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AHSS consultants consultations Degree Plus Graduate Outcomes 17/18 Impact surveys

Graduate Outcomes Boosted by Student Engagement with Queen’s Careers Service

Graduate Outcomes Survey 2017/18 points to a positive link between engagement with the Careers Service at Queen’s and graduate prospects.

Engagement with the Careers, Employability and Skills Service at Queen’s is more likely to improve a student’s graduate job prospects. According to published data from the Graduate Outcomes Survey 2017/18, there is a positive correlation between engagement with the Careers Service at Queen’s and graduate employment. 

Among the key findings determined from analysis of the survey results are that attending Careers events at Queen’s gives you a better chance of getting a graduate job. Students from the Faculty of Arts, Humanities and Social Sciences (AHSS) in particular, significantly increased their chances of securing a graduate job if they attended Careers events. Students from the School of Arts, English and Languages and the School Of History, Anthropology, Philosophy And Politics are also more likely to be in a graduate role after graduation if they have successfully completed Queen’s Degree Plus employability award.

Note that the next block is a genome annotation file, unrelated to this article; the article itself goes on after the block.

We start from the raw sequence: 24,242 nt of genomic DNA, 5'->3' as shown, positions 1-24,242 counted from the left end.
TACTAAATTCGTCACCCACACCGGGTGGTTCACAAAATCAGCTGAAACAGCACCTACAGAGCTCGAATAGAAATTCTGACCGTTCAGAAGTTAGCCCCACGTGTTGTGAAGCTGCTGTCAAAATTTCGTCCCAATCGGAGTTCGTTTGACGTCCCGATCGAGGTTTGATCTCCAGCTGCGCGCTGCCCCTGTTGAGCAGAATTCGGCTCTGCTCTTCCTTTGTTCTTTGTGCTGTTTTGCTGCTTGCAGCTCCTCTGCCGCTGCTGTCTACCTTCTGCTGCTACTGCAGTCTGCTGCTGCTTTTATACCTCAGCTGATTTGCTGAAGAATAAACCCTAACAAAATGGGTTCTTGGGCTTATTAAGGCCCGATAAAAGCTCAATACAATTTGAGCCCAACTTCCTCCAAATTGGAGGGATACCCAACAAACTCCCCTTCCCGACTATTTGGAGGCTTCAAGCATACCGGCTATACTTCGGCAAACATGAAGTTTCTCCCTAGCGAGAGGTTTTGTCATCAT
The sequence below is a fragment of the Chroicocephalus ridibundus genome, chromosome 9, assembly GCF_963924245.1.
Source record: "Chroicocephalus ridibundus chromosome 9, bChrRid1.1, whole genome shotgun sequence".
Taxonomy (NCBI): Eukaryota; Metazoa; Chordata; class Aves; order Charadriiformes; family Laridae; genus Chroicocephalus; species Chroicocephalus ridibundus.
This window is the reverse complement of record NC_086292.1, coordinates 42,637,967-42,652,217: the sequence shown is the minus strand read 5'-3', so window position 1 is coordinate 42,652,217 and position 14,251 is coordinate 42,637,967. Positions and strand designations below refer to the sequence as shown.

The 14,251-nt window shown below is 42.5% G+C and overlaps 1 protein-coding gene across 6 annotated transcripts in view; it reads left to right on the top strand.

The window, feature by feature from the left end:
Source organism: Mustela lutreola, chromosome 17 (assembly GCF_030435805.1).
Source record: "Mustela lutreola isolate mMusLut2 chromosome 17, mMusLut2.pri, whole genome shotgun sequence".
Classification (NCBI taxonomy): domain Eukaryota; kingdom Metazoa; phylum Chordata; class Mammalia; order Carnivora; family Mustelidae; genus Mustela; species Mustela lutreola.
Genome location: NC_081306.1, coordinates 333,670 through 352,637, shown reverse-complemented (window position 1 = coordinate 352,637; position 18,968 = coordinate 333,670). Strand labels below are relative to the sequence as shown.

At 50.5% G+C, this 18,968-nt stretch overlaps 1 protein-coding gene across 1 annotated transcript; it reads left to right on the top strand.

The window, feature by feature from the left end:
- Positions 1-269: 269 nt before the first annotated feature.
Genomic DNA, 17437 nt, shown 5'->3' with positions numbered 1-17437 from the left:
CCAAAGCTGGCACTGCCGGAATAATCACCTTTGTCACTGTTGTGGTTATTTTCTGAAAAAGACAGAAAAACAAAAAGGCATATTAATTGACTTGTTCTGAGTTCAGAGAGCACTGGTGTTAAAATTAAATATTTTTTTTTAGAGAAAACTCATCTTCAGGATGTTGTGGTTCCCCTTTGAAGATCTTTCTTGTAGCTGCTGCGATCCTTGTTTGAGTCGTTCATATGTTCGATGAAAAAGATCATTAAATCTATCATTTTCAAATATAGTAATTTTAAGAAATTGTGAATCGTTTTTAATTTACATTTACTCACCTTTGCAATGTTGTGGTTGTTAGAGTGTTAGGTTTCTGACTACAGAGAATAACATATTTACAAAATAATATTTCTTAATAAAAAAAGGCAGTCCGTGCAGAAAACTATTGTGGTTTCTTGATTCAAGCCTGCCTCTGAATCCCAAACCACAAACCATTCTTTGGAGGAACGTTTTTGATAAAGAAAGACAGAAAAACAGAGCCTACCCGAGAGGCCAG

Dr Duncan Berryman, Destinations and Statistics Assistant at Queen’s Careers, Employability and Skills who analysed the data said: “We found that a student’s graduate prospects improved considerably, the more Careers events they attended. Around 65% of students who attended between one and four Careers events were in graduate employment after graduating. That figure rose to 76% if a student attended over 15 Careers events during their time at Queens.”

For AHSS students, graduate employment rates rose to 79% if a student attended between 15 and 19 Careers events – a marked increase in the Faculty total graduate employability rate. Students from the AHSS Faculty were also able to boost their chances of gaining graduate employment by accessing one-to-one appointments with Consultants at Queen’s Careers Service and by achieving Degree Plus.